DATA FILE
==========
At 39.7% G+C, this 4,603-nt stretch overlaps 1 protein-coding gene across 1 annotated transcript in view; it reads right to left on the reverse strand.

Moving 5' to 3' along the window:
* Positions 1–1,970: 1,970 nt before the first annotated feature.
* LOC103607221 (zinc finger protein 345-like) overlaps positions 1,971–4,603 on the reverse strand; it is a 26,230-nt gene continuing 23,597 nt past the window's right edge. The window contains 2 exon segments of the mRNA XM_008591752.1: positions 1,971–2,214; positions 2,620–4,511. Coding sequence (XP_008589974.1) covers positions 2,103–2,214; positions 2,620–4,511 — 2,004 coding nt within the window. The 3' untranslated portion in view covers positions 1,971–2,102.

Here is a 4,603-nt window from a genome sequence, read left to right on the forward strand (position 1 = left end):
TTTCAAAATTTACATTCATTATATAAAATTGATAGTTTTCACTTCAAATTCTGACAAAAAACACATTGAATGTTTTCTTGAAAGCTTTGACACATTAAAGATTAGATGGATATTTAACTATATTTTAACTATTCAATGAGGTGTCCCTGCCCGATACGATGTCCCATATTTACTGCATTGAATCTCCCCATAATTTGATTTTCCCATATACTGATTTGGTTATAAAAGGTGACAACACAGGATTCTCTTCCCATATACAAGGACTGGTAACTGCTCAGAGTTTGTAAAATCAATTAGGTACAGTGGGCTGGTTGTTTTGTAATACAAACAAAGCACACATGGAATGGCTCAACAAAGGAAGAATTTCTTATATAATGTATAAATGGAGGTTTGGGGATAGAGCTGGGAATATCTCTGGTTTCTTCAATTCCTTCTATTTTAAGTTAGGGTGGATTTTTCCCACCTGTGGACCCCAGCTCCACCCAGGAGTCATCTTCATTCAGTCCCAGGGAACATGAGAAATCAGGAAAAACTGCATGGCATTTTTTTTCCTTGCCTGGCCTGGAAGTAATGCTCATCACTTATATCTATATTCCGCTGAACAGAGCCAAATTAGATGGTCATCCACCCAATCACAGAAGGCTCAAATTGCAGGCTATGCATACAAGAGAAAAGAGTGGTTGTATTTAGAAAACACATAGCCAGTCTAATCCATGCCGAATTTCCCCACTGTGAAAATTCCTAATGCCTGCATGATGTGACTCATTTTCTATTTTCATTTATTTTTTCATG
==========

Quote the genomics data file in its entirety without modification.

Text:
At 39.7% G+C, this 4,603-nt stretch overlaps 1 protein-coding gene across 1 annotated transcript in view; it reads right to left on the reverse strand.

Moving 5' to 3' along the window:
* Positions 1–1,970: 1,970 nt before the first annotated feature.
* LOC103607221 (zinc finger protein 345-like) overlaps positions 1,971–4,603 on the reverse strand; it is a 26,230-nt gene continuing 23,597 nt past the window's right edge. The window contains 2 exon segments of the mRNA XM_008591752.1: positions 1,971–2,214; positions 2,620–4,511. Coding sequence (XP_008589974.1) covers positions 2,103–2,214; positions 2,620–4,511 — 2,004 coding nt within the window. The 3' untranslated portion in view covers positions 1,971–2,102.

Here is a 4,603-nt window from a genome sequence, read left to right on the forward strand (position 1 = left end):
TTTCAAAATTTACATTCATTATATAAAATTGATAGTTTTCACTTCAAATTCTGACAAAAAACACATTGAATGTTTTCTTGAAAGCTTTGACACATTAAAGATTAGATGGATATTTAACTATATTTTAACTATTCAATGAGGTGTCCCTGCCCGATACGATGTCCCATATTTACTGCATTGAATCTCCCCATAATTTGATTTTCCCATATACTGATTTGGTTATAAAAGGTGACAACACAGGATTCTCTTCCCATATACAAGGACTGGTAACTGCTCAGAGTTTGTAAAATCAATTAGGTACAGTGGGCTGGTTGTTTTGTAATACAAACAAAGCACACATGGAATGGCTCAACAAAGGAAGAATTTCTTATATAATGTATAAATGGAGGTTTGGGGATAGAGCTGGGAATATCTCTGGTTTCTTCAATTCCTTCTATTTTAAGTTAGGGTGGATTTTTCCCACCTGTGGACCCCAGCTCCACCCAGGAGTCATCTTCATTCAGTCCCAGGGAACATGAGAAATCAGGAAAAACTGCATGGCATTTTTTTTCCTTGCCTGGCCTGGAAGTAATGCTCATCACTTATATCTATATTCCGCTGAACAGAGCCAAATTAGATGGTCATCCACCCAATCACAGAAGGCTCAAATTGCAGGCTATGCATACAAGAGAAAAGAGTGGTTGTATTTAGAAAACACATAGCCAGTCTAATCCATGCCGAATTTCCCCACTGTGAAAATTCCTAATGCCTGCATGATGTGACTCATTTTCTATTTTCATTTATTTTTTCATG